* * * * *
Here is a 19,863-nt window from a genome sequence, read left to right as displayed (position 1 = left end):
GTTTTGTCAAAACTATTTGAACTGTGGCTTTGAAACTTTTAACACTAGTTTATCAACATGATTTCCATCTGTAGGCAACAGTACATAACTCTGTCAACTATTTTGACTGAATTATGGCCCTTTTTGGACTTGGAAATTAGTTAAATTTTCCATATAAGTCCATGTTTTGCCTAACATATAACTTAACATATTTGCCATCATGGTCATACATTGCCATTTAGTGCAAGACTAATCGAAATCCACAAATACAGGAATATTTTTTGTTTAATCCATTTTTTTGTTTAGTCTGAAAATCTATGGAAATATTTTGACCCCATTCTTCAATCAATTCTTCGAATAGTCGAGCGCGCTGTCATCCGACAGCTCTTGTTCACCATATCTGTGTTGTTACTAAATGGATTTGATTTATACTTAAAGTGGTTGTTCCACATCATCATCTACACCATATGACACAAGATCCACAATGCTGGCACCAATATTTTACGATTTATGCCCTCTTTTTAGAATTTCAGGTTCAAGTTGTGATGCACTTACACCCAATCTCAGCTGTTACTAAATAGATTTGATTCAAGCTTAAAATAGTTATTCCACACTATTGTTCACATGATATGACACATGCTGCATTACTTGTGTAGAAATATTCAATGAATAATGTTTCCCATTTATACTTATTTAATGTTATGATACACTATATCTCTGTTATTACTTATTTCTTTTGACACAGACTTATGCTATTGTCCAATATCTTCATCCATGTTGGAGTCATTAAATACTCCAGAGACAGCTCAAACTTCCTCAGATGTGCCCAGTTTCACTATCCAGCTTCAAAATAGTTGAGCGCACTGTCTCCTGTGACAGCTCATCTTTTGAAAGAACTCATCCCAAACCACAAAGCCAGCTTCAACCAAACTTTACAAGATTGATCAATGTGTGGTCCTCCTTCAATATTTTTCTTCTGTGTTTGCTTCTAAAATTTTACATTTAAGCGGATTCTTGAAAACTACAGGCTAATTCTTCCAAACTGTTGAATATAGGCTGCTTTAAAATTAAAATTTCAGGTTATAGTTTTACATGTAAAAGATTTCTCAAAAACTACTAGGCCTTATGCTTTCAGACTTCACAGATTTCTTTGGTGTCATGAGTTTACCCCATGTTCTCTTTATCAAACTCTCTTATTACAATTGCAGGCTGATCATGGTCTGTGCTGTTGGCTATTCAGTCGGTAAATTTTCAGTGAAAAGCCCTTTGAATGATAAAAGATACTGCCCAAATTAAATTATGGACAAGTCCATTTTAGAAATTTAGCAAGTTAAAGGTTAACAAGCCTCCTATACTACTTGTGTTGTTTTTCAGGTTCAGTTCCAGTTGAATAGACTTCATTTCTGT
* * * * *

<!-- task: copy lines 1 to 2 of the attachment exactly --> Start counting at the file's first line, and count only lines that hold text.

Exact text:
Here is a 19,863-nt window from a genome sequence, read left to right as displayed (position 1 = left end):
GTTTTGTCAAAACTATTTGAACTGTGGCTTTGAAACTTTTAACACTAGTTTATCAACATGATTTCCATCTGTAGGCAACAGTACATAACTCTGTCAACTATTTTGACTGAATTATGGCCCTTTTTGGACTTGGAAATTAGTTAAATTTTCCATATAAGTCCATGTTTTGCCTAACATATAACTTAACATATTTGCCATCATGGTCATACATTGCCATTTAGTGCAAGACTAATCGAAATCCACAAATACAGGAATATTTTTTGTTTAATCCATTTTTTTGTTTAGTCTGAAAATCTATGGAAATATTTTGACCCCATTCTTCAATCAATTCTTCGAATAGTCGAGCGCGCTGTCATCCGACAGCTCTTGTTCACCATATCTGTGTTGTTACTAAATGGATTTGATTTATACTTAAAGTGGTTGTTCCACATCATCATCTACACCATATGACACAAGATCCACAATGCTGGCACCAATATTTTACGATTTATGCCCTCTTTTTAGAATTTCAGGTTCAAGTTGTGATGCACTTACACCCAATCTCAGCTGTTACTAAATAGATTTGATTCAAGCTTAAAATAGTTATTCCACACTATTGTTCACATGATATGACACATGCTGCATTACTTGTGTAGAAATATTCAATGAATAATGTTTCCCATTTATACTTATTTAATGTTATGATACACTATATCTCTGTTATTACTTATTTCTTTTGACACAGACTTATGCTATTGTCCAATATCTTCATCCATGTTGGAGTCATTAAATACTCCAGAGACAGCTCAAACTTCCTCAGATGTGCCCAGTTTCACTATCCAGCTTCAAAATAGTTGAGCGCACTGTCTCCTGTGACAGCTCATCTTTTGAAAGAACTCATCCCAAACCACAAAGCCAGCTTCAACCAAACTTTACAAGATTGATCAATGTGTGGTCCTCCTTCAATATTTTTCTTCTGTGTTTGCTTCTAAAATTTTACATTTAAGCGGATTCTTGAAAACTACAGGCTAATTCTTCCAAACTGTTGAATATAGGCTGCTTTAAAATTAAAATTTCAGGTTATAGTTTTACATGTAAAAGATTTCTCAAAAACTACTAGGCCTTATGCTTTCAGACTTCACAGATTTCTTTGGTGTCATGAGTTTACCCCATGTTCTCTTTATCAAACTCTCTTATTACAATTGCAGGCTGATCATGGTCTGTGCTGTTGGCTATTCAGTCGGTAAATTTTCAGTGAAAAGCCCTTTGAATGATAAAAGATACTGCCCAAATTAAATTATGGACAAGTCCATTTTAGAAATTTAGCAAGTTAAAGGTTAACAAGCCTCCTATACTACTTGTGTTGTTTTTCAGGTTCAGTTCCAGTTGAATAGACTTCATTTCTGT